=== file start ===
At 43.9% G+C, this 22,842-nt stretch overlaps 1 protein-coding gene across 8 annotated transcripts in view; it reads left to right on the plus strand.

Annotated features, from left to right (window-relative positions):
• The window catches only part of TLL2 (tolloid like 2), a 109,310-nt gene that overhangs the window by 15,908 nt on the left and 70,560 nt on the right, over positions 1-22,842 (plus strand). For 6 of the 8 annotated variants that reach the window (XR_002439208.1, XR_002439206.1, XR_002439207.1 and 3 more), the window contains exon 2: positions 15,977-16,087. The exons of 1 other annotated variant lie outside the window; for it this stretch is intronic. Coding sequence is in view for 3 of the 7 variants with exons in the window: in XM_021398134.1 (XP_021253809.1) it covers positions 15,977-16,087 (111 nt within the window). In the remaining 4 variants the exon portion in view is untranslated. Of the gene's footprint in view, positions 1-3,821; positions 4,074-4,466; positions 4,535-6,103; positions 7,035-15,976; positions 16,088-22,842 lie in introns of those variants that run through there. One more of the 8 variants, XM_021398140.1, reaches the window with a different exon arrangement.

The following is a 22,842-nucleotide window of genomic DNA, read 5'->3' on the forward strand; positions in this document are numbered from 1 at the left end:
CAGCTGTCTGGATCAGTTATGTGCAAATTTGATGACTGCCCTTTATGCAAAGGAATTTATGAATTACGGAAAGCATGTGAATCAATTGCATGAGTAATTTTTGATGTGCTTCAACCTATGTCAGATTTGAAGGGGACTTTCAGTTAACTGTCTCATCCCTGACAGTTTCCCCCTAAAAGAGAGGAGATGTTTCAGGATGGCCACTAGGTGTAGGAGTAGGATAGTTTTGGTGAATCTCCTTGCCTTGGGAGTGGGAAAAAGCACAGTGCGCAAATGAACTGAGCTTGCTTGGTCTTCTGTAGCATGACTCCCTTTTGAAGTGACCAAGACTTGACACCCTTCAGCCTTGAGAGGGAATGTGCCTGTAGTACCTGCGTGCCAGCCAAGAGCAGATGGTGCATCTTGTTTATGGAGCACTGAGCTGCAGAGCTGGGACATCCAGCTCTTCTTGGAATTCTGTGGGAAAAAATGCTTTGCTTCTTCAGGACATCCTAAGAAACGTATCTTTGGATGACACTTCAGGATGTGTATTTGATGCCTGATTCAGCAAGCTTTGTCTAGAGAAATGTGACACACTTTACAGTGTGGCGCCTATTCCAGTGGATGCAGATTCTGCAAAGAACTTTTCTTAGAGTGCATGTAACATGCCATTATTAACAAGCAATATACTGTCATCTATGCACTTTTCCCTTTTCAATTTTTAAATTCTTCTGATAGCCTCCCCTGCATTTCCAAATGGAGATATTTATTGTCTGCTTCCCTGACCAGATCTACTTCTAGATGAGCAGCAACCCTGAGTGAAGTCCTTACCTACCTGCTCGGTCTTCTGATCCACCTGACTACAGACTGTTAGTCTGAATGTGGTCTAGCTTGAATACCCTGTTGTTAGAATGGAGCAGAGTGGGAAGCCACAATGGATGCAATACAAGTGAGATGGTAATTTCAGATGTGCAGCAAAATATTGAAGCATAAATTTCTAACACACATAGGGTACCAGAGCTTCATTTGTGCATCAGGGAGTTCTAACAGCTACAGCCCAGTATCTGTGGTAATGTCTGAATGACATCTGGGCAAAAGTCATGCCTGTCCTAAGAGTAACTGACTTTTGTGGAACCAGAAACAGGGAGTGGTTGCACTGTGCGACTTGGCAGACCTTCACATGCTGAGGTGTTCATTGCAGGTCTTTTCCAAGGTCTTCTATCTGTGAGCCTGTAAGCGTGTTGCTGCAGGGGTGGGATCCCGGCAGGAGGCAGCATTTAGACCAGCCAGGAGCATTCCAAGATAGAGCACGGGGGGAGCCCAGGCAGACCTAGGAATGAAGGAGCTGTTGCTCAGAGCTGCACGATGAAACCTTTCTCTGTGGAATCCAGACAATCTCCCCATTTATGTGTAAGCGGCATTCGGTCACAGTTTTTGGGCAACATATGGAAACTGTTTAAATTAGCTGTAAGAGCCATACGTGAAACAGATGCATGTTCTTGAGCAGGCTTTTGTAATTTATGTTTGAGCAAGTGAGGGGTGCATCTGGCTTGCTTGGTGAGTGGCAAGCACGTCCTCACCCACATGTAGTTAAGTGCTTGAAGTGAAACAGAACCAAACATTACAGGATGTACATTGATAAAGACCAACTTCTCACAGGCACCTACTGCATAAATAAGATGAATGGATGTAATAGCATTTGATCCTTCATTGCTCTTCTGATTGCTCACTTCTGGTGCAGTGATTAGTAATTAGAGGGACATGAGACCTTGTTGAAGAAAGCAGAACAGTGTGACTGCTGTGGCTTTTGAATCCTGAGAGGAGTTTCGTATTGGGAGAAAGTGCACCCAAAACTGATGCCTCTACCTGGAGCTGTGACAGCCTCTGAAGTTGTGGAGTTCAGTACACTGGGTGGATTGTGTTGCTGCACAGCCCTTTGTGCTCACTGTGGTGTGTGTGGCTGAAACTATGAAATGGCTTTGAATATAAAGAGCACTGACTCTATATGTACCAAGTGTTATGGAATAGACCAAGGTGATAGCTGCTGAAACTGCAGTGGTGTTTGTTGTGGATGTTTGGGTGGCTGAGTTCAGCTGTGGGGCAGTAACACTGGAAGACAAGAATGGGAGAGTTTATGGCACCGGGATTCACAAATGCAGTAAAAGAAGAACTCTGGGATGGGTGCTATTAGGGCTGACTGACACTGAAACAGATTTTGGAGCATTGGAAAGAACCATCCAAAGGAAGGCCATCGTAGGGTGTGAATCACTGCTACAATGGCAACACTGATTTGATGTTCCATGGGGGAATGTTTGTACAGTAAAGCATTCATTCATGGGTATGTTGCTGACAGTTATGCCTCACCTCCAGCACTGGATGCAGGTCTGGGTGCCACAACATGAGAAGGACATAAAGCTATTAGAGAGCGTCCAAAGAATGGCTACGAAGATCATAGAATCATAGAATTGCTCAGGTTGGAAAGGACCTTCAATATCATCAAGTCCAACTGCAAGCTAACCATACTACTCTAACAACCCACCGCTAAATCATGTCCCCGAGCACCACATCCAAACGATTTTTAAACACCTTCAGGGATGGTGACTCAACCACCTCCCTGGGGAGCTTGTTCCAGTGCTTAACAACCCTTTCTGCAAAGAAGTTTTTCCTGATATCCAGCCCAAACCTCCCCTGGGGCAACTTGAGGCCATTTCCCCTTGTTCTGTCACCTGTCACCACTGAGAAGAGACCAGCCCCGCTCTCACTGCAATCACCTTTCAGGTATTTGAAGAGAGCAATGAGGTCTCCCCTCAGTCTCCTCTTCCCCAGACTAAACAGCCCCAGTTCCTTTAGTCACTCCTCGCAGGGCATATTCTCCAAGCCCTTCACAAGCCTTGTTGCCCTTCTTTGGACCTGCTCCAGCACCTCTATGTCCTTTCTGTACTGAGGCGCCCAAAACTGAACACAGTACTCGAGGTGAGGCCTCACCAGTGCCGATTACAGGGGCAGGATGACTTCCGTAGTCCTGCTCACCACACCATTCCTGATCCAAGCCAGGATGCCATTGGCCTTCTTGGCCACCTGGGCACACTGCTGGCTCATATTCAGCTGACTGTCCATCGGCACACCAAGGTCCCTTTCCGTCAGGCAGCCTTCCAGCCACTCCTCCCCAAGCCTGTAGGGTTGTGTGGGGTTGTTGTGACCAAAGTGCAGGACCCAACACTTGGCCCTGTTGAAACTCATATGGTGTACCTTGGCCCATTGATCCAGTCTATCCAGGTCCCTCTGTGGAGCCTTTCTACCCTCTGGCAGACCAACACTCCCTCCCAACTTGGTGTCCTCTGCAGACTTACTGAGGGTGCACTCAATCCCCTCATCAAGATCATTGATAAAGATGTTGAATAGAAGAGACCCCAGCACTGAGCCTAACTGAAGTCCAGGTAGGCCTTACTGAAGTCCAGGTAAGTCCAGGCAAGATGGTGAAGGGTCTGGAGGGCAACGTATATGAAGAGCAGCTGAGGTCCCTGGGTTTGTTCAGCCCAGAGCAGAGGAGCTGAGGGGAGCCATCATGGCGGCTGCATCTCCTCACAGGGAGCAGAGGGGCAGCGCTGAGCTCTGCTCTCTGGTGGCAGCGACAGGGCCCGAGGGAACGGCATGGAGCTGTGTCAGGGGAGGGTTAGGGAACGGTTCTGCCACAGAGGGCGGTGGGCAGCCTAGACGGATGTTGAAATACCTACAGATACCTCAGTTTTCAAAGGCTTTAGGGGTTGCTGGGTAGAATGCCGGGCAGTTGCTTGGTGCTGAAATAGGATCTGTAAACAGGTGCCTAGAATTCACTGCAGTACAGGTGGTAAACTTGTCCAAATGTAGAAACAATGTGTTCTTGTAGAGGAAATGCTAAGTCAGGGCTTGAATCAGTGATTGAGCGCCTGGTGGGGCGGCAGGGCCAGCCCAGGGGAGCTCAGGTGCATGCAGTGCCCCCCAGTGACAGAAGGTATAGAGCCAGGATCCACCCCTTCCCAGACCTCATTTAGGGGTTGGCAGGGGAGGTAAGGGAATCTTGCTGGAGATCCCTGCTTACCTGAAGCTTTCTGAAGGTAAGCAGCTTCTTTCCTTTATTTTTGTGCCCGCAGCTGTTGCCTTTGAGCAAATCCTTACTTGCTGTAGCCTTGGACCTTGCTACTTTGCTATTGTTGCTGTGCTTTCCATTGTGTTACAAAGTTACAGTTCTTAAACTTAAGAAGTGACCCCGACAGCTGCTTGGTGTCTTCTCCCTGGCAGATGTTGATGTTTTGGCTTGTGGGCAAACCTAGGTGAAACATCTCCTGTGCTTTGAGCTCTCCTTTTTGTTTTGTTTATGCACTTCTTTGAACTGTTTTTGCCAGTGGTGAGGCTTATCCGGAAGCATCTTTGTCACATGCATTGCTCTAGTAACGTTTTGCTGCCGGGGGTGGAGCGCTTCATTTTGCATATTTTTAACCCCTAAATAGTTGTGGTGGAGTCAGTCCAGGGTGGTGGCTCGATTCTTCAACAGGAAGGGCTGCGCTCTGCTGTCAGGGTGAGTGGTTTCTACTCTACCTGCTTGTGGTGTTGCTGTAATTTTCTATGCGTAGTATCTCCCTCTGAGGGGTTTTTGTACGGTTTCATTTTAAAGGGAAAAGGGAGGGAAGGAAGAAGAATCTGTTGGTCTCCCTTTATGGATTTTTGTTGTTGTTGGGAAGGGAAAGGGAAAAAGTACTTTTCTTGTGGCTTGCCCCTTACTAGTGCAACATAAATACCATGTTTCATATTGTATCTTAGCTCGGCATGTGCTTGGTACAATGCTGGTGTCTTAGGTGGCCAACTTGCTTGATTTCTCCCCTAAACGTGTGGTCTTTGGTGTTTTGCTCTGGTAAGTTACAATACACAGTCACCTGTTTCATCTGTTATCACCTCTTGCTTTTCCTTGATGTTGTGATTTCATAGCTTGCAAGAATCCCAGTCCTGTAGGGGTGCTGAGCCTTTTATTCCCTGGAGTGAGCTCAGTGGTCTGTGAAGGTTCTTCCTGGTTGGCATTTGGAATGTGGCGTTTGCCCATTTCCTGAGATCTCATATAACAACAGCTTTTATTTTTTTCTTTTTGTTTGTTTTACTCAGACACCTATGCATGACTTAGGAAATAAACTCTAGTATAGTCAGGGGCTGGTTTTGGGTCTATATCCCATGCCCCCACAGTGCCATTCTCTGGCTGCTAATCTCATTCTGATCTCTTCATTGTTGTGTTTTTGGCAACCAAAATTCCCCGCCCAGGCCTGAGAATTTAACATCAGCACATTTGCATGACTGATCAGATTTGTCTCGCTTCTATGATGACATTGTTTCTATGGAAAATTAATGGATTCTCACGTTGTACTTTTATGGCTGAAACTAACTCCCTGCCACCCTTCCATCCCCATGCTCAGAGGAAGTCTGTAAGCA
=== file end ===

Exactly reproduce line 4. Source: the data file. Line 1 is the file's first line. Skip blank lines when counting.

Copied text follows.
The following is a 22,842-nucleotide window of genomic DNA, read 5'->3' on the forward strand; positions in this document are numbered from 1 at the left end: